Saturday, 27 April 2019

Research: Mosquitoes


(getty images)
There is no doubt that mosquitoes are a serious threat to mankind. Their bite carries not only malaria but a host of other diseases, such as malaria, yellow fever, Chikungunya, West Nile virus, dengue fever, filariasis, Zika virus and other arboviruses. Mosquitoes kill more people than any other animal: over 700,000 each year, many of them children.

The book A Brief History of the Future suggests that in the next 50 years millions of infertile male mosquitoes would be released to reduce the population, and therefore drastically reduce the incidence of mosquito-borne diseases.

In addition, by replacing the disease-causing organisms injected by their bites with antivirals, mosquitoes can be used to actually immunise the people they bite against an array of diseases. Thus turning them from killers into life-savers.

It's a great idea, but can it become a reality?

Gene map
The ability to map genes is already being used in the fight against mosquitoes. An article on the Wired Health website reports scientists are striving to modify mosquito genes to make the females infertile. They consider that enough mutated mosquitoes can be produced that they can be released all over Africa in 15 years, rapidly making them extinct.

On the other hand, some scientists are going even further. The mosquito has complex mouth parts to enable it to penetrate the skin, prevent the blood clotting, and drink the blood. Yet most people don’t even know they’ve been bitten until the itching starts.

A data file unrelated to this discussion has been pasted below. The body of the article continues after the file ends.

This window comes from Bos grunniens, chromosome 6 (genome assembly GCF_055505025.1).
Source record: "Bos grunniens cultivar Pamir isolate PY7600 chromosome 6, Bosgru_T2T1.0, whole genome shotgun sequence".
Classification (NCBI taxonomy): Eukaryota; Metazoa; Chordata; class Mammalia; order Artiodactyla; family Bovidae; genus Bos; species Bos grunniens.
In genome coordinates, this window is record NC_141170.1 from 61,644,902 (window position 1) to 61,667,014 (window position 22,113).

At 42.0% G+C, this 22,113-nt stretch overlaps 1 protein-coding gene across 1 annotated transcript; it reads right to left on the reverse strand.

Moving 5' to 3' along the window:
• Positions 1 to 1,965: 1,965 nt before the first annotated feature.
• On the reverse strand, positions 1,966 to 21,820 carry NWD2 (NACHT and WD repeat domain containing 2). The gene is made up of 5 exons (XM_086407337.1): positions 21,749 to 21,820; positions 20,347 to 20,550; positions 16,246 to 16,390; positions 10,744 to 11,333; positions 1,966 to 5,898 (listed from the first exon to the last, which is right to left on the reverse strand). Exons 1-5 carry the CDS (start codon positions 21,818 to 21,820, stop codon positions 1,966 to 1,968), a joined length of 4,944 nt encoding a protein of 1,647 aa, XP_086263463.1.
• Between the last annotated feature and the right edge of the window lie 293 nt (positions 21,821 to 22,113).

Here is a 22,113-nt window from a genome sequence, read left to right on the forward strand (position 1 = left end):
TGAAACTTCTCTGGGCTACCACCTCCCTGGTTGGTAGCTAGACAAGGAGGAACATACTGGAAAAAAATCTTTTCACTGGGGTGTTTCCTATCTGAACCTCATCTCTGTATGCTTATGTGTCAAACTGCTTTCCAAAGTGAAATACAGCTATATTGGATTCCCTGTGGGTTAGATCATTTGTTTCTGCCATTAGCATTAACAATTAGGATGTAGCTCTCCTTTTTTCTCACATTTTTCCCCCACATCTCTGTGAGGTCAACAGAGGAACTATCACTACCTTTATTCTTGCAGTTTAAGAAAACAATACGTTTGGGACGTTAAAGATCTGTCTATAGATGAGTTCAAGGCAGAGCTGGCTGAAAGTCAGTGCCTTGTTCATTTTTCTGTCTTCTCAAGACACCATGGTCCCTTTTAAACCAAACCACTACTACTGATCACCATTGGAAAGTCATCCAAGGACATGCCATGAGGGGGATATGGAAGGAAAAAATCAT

No one likes having injections, so what if we could make needles less painful? A BBC podcast reports that scientists have studied the mouth parts and created a needle to mimic them. The needle is made of silicon and is very tiny. Like the mosquito, it has many parts and also vibrates to make insertion easier.

By adding a tiny sack to the mechanism, blood can be collected and analysed immediately or taken to a lab. This could also be used to inject into the skin. Couple this with a cholesterol sensor for patients at risk of heart problems, or insulin sensor for diabetes, and the small apparatus could be worn permanently to monitor and correct as needed.

Ann Marie Thomas is the author of four medieval history books, a surprisingly cheerful poetry collection about her 2010 stroke, and the science fiction series Flight of the Kestrel. Book one, Intruders, and book two Alien Secrets, are out now. Follow her at http://eepurl.com/bbOsyz








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